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Wednesday, July 18, 2012

Feeling Like a Million Dollars...

...without spending a dime.

{forgive the tp in the background as well as the ironing board that is apparently a piece of furniture in our house now}

Anyway, this is, hands down, my favorite skirt. Ann Taylor, wool, lined. Fits like a dream. I feel like I could take over the world every time I put it on. And it was free {along with the sweater set}.

I picked them up at a seminary clothing exchange a few years ago. In fact, I haven't had a clothing budget since we came to seminary and can count on one hand the new outfits I've bought since then {counting maternity clothes, but excluding shoes that wear out like crazy}.

Through things like the clothing exchange, gifts, and loans from friends, God has been so gracious to provide for our clothing needs. {And for Catherine's--we haven't had to buy that child a single item of clothing, and she'll be six months old tomorrow.}

Sometimes it's been tough, but mostly it's been really refreshing.

I read Seven by Jen Hatmaker this week {review is percolating}, and in one of her months, she wore just seven items of clothing. Not ready to go down that path just yet, but I really liked one thing she said...

Clothes used to define me when my genuine identity was fuzzy. When I didn't know who I was or what I was here for, I dressed like someone who did. I dolled up the container, but I'm learning that I'm really just a jar of clay. Because that was all I was ever supposed to be.

For a long time, I over-emphasized the importance of clothes in my life {and budget}. I've become a big believer in buying second hand {cheaper, yes, but also more environmentally-friendly}. I want the pieces I purchase in the future to be few, classic rather than trendy, well-made, and reflective of me--not just on sale at Target or to impress anyone else.

Obligatory disclaimer: of course, there's nothing inherently wrong with enjoying and experimenting with clothes. I follow a handful of fashion blogs and will probably forever drool over Kate Spade goods.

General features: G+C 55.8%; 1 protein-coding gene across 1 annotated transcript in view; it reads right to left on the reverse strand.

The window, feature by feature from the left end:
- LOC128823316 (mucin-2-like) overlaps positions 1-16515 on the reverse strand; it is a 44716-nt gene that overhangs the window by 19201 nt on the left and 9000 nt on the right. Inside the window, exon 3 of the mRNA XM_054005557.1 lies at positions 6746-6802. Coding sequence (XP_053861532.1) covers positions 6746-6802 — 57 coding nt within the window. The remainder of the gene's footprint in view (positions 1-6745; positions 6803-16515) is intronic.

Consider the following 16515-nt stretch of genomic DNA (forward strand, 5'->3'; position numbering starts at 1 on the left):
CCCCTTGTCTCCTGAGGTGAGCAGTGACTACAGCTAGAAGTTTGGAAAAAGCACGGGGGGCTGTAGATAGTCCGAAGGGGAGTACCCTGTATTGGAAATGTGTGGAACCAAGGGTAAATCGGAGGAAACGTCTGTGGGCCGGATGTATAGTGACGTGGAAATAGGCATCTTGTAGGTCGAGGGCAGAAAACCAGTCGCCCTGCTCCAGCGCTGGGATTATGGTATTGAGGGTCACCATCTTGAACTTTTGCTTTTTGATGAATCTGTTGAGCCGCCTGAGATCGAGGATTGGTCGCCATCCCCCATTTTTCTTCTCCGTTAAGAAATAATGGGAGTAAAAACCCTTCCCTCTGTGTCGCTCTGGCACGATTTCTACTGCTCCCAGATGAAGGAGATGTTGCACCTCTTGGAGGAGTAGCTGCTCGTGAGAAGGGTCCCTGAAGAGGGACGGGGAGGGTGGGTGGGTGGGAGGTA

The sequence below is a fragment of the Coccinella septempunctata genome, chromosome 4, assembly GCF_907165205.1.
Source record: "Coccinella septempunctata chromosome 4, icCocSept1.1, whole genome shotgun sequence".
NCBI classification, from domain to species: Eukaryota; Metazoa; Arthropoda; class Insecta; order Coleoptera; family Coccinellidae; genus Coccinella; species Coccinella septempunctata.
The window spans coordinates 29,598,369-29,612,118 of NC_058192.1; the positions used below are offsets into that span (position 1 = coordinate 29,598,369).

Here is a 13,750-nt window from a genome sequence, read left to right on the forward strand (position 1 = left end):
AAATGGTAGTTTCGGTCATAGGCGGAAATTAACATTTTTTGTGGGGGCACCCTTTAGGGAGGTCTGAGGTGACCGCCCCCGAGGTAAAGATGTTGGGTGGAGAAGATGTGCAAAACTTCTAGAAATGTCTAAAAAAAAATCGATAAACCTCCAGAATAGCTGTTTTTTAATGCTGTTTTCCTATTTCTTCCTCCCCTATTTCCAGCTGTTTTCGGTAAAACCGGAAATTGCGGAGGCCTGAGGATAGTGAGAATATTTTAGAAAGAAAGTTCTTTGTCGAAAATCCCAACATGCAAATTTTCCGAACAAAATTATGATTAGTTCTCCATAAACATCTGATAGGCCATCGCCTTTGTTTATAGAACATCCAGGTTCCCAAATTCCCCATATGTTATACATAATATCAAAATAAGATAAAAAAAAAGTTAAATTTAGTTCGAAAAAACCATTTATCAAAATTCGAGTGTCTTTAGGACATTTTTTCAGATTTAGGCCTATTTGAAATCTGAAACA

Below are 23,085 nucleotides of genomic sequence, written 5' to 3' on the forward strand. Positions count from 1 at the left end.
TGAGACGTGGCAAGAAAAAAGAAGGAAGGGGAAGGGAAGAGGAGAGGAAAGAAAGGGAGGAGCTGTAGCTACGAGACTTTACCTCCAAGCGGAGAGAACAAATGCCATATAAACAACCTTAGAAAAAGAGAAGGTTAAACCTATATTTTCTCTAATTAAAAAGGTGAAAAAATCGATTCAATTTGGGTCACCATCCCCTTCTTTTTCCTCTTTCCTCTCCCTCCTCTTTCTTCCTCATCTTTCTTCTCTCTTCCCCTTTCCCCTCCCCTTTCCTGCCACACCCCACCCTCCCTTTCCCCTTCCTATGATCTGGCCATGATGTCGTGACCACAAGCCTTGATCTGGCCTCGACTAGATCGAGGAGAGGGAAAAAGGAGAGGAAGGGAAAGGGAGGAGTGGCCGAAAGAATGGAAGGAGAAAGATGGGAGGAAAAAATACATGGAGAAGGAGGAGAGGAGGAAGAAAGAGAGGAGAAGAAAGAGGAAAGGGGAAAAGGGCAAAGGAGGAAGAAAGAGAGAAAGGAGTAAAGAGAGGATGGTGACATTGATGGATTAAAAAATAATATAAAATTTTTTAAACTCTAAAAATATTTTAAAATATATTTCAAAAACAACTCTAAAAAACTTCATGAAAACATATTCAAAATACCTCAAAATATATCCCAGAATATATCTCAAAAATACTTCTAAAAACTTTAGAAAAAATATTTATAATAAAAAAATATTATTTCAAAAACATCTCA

But there's a line that I crossed at some point where money that should have gone to other things was going to clothes. And, through straightened circumstances, God called me on it. I'm so grateful He did, and I'm so grateful that our heavenly Father knows what I need.

And why do you worry about clothes? See how the flowers of the field grow. They do not labor or spin. Yet I tell you that not even Solomon in all his splendor was dressed like one of these. If that is how God clothes the grass of the field, which is here today and tomorrow is thrown into the fire, will he not much more clothe you--you of little faith? So do not worry, saying...'What shall we wear?' For the pagans run after all these things, and your heavenly Father knows that you need them. But seek first His kingdom and His righteousness, and all these things will be given to you as well.


  1. Great post. I didn't realize you were at the seminary. I used to make most of my clothes when I was a teenager and was very conscious of what I wore when I worked in London. Fort Worth is so much more casual than working in a big city.

    1. Definitely--that's one of the things we enjoy about Fort Worth! I would LOVE to be able to make my own clothes. Maybe in a different season of life I'll learn to sew. :)

  2. Anonymous7/18/2012

    What a glorious thing it is to be able to delight in beautiful things without the need to possess them all. How truly free it makes us.
    Happy Days, Tiffany.

    1. I love this idea--thank you!

  3. Anonymous7/19/2012

    To share a thought the Lord placed in my mind many years ago in my prayer time:

    "If you can not give up something readily, you do not own it. It owns you."

    Happy philosophical days, Tiffany!


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